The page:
In this regard, the number of and the particular constituents of the solvent system of the preferred embodiment are not seen as critical except that they be chosen not only to provide for incompatibility between the whole solvent system and the silicon resin, but also to provide varying rates of evaporation so the ratio of aromatic to the alcoholic, acetate and glycol ether solvents decreases as the entire solvent system evaporates during the drying phase of the lacquer coating of the present invention. The slower evaporating solvents prevent the lacquer coating from setting up too rapidly upon use, and the more quickly evaporating solvents provide lower viscosity, and bulk, to the coating. But in addition, the varying evaporation rates of the constituents of the solvent system effectively increase the incompatibility of the silicon resin mold release agent and the solvent system as the lacquer coating dries. The more volatile constituents of the solvent system of the preferred embodiment, being toluene, isopropanol, methanol, and ethyl acetate, will evaporate from the drying lacquer coating at faster rates than will the ethylene glycol monobutyl ether, and propoxypropanol, resulting in the the ratio of aromatic to alcoholic, glycol ether, and acetate constituents decreasing as the coating dries.

As the solvent system of the preferred embodiment evaporates during the drying of the lacquer, it is believed the silicon resin, which has a specific gravity greater than any constituent of the solvent system, migrates to the boundary between the mold surface and the surface of the lacquer coating as the coating dries by evaporation of the solvent system. When at the boundary of the lacquer coating and the mold surface, the silicon resin is operable to effect complete mold release of the lacquer coating from the article mold surface when curing of the plastic is sufficiently complete to demold the article.

The preferred embodiment of the lacquer coatings of the present invention, as constituted utilizing the preferred formulation above, is a clear urethane lacquer coating without significant color pigmentation. The Applicants' have discovered that the preferred embodiment of the lacquer coating of the present invention may be pigmented by the incorporation into the coating of acrylic-based pigment dispersions. However, it is critical that any solvents present in a useful pigment dispersion not destroy the silicon resin incompatibility with the solvent system of the present invention, yet also be compatible with the solvent system of the present invention so as to insure color consistency. For example, Applicants' have discovered that the pigment dispersions commercially available from Nuodex, Inc., of Piscataway, N.J. under the designation Series 844, are useful to provide color consistency to the preferred embodiments of the lacquer coatings of the present invention. Nuodex Series 844 dispersions, which include a broad spectrum of colors, may be added to the preferred embodiments of the lacquer coatings of the present invention, preferably in about 2.0 to 15 weight percent of the coatings. Nuodex Series 844 colorants are organic and inorganic pigments in an acrylic resin binder with cellosolve acetate and naphthol spirits as solvents.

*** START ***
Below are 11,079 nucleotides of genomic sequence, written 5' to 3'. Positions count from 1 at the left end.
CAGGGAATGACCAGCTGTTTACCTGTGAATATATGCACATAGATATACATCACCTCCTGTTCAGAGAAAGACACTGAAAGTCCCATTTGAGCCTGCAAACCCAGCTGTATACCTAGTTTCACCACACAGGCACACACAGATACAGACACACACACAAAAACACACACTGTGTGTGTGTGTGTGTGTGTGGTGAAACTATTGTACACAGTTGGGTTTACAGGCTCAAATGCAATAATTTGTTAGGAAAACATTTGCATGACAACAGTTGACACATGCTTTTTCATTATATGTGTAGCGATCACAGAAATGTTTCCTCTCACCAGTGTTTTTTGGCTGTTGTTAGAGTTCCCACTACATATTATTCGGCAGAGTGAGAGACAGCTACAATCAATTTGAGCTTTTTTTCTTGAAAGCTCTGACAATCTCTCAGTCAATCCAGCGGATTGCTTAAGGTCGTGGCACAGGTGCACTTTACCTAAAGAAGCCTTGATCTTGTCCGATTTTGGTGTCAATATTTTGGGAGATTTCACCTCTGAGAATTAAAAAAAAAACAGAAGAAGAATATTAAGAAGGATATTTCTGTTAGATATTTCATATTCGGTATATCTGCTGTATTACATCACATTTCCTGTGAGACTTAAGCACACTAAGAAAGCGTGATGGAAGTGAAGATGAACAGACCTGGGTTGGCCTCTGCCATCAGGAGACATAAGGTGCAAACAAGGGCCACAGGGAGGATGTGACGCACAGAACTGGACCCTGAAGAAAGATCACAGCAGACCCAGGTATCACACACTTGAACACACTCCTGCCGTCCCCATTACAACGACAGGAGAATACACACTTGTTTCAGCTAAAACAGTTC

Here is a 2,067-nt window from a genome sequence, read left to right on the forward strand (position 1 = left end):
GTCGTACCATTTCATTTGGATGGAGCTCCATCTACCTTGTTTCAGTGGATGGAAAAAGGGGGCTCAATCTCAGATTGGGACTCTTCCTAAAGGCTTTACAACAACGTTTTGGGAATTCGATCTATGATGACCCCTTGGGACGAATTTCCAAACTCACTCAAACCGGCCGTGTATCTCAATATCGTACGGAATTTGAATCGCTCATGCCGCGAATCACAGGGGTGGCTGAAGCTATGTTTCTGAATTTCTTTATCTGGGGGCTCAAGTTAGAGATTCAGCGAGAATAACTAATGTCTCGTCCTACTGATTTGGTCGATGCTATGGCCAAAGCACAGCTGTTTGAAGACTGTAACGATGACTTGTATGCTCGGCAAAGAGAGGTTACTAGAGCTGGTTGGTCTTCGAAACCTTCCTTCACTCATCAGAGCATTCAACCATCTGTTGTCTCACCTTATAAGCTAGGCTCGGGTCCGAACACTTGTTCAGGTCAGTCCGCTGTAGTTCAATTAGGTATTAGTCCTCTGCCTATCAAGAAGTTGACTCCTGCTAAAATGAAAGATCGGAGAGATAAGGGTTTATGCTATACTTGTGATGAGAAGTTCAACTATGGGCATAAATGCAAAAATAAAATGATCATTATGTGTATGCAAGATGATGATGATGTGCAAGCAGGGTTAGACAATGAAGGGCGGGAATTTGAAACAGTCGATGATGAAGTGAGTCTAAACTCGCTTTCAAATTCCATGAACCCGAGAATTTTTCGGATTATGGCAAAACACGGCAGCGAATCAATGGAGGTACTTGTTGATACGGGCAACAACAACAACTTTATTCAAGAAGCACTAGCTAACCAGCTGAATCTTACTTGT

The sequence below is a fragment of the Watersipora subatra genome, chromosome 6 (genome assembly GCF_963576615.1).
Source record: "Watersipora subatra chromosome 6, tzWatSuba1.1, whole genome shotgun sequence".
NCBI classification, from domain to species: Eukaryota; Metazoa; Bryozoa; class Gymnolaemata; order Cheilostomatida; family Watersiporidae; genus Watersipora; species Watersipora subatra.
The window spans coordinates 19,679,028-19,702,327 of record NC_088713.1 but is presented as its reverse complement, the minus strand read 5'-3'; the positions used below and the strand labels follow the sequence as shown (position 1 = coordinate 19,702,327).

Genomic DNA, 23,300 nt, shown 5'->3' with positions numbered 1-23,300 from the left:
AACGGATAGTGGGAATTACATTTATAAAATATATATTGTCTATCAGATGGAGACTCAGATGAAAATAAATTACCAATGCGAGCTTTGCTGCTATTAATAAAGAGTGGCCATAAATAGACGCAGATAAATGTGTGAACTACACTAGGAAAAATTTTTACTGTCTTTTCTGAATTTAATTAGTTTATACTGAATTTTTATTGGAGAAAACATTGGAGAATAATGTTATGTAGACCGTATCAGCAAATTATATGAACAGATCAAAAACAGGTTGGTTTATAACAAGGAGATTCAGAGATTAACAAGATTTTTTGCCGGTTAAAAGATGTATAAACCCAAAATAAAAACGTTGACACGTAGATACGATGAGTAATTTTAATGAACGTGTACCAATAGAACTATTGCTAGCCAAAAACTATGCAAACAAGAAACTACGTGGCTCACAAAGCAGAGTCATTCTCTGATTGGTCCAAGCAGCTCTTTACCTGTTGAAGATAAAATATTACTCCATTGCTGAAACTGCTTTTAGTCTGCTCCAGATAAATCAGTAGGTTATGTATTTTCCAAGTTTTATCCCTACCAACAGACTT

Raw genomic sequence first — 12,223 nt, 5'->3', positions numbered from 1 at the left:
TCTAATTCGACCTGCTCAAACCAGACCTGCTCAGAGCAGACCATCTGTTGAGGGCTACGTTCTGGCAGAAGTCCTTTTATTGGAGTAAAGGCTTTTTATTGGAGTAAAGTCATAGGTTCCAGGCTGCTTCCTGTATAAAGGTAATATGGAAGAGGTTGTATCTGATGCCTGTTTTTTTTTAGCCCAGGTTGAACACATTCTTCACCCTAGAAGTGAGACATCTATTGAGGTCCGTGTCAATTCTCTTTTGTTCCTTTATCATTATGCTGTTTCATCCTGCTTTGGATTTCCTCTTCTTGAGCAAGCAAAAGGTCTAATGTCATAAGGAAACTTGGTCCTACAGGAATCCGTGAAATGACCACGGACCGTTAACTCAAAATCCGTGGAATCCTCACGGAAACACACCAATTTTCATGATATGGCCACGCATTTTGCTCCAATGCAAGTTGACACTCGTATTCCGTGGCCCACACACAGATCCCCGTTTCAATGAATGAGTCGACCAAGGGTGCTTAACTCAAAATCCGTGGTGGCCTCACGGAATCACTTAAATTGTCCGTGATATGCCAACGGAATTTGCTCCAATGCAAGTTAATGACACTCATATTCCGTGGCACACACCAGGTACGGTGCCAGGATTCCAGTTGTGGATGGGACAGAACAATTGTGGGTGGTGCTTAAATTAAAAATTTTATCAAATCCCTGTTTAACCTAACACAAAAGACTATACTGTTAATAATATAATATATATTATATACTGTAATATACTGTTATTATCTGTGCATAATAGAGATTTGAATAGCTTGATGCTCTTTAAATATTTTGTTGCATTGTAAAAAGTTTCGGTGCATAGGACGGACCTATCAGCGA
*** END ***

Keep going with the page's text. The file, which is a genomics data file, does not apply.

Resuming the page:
As another equally preferred embodiment of the lacquer coatings of the present invention, a pigment dispersion constituent, such as, for example, Nuodex Lampblack [Series] 844 [color code] 9955, may be added to the preferred embodiment lacquer coating composition set forth in Table 1 in about 3.00% by weight of the coating to provide a preferred embodiment of a pigmented coating composition of the present invention, with the preferred formulation by weight as follows: